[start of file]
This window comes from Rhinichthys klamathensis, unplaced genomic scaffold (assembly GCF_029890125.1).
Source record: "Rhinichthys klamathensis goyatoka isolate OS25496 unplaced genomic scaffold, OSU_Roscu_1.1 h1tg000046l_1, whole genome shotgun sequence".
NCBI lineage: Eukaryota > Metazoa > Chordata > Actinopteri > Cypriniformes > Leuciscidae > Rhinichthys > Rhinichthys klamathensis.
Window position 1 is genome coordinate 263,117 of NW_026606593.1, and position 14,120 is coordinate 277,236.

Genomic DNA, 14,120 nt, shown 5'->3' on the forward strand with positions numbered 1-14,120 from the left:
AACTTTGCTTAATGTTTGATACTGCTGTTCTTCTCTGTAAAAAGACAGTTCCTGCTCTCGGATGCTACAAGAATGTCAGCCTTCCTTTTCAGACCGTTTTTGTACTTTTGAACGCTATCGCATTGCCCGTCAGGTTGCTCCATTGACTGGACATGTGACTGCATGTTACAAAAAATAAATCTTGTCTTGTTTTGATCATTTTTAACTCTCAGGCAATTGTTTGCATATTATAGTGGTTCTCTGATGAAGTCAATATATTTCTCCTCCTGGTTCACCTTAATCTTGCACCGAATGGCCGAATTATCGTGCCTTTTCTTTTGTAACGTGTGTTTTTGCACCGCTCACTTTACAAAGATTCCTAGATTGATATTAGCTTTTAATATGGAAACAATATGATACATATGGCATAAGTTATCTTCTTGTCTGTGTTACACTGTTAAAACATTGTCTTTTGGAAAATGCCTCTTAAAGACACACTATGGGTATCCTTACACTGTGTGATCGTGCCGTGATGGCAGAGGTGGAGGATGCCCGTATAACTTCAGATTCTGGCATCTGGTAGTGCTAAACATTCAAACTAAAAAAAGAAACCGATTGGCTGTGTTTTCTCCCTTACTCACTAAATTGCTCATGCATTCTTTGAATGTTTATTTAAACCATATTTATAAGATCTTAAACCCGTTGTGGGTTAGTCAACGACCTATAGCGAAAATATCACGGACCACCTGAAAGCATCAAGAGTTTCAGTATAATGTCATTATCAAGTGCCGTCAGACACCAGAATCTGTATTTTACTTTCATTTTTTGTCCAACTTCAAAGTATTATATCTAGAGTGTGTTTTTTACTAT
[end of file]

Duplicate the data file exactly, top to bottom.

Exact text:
This window comes from Rhinichthys klamathensis, unplaced genomic scaffold (assembly GCF_029890125.1).
Source record: "Rhinichthys klamathensis goyatoka isolate OS25496 unplaced genomic scaffold, OSU_Roscu_1.1 h1tg000046l_1, whole genome shotgun sequence".
NCBI lineage: Eukaryota > Metazoa > Chordata > Actinopteri > Cypriniformes > Leuciscidae > Rhinichthys > Rhinichthys klamathensis.
Window position 1 is genome coordinate 263,117 of NW_026606593.1, and position 14,120 is coordinate 277,236.

Genomic DNA, 14,120 nt, shown 5'->3' on the forward strand with positions numbered 1-14,120 from the left:
AACTTTGCTTAATGTTTGATACTGCTGTTCTTCTCTGTAAAAAGACAGTTCCTGCTCTCGGATGCTACAAGAATGTCAGCCTTCCTTTTCAGACCGTTTTTGTACTTTTGAACGCTATCGCATTGCCCGTCAGGTTGCTCCATTGACTGGACATGTGACTGCATGTTACAAAAAATAAATCTTGTCTTGTTTTGATCATTTTTAACTCTCAGGCAATTGTTTGCATATTATAGTGGTTCTCTGATGAAGTCAATATATTTCTCCTCCTGGTTCACCTTAATCTTGCACCGAATGGCCGAATTATCGTGCCTTTTCTTTTGTAACGTGTGTTTTTGCACCGCTCACTTTACAAAGATTCCTAGATTGATATTAGCTTTTAATATGGAAACAATATGATACATATGGCATAAGTTATCTTCTTGTCTGTGTTACACTGTTAAAACATTGTCTTTTGGAAAATGCCTCTTAAAGACACACTATGGGTATCCTTACACTGTGTGATCGTGCCGTGATGGCAGAGGTGGAGGATGCCCGTATAACTTCAGATTCTGGCATCTGGTAGTGCTAAACATTCAAACTAAAAAAAGAAACCGATTGGCTGTGTTTTCTCCCTTACTCACTAAATTGCTCATGCATTCTTTGAATGTTTATTTAAACCATATTTATAAGATCTTAAACCCGTTGTGGGTTAGTCAACGACCTATAGCGAAAATATCACGGACCACCTGAAAGCATCAAGAGTTTCAGTATAATGTCATTATCAAGTGCCGTCAGACACCAGAATCTGTATTTTACTTTCATTTTTTGTCCAACTTCAAAGTATTATATCTAGAGTGTGTTTTTTACTAT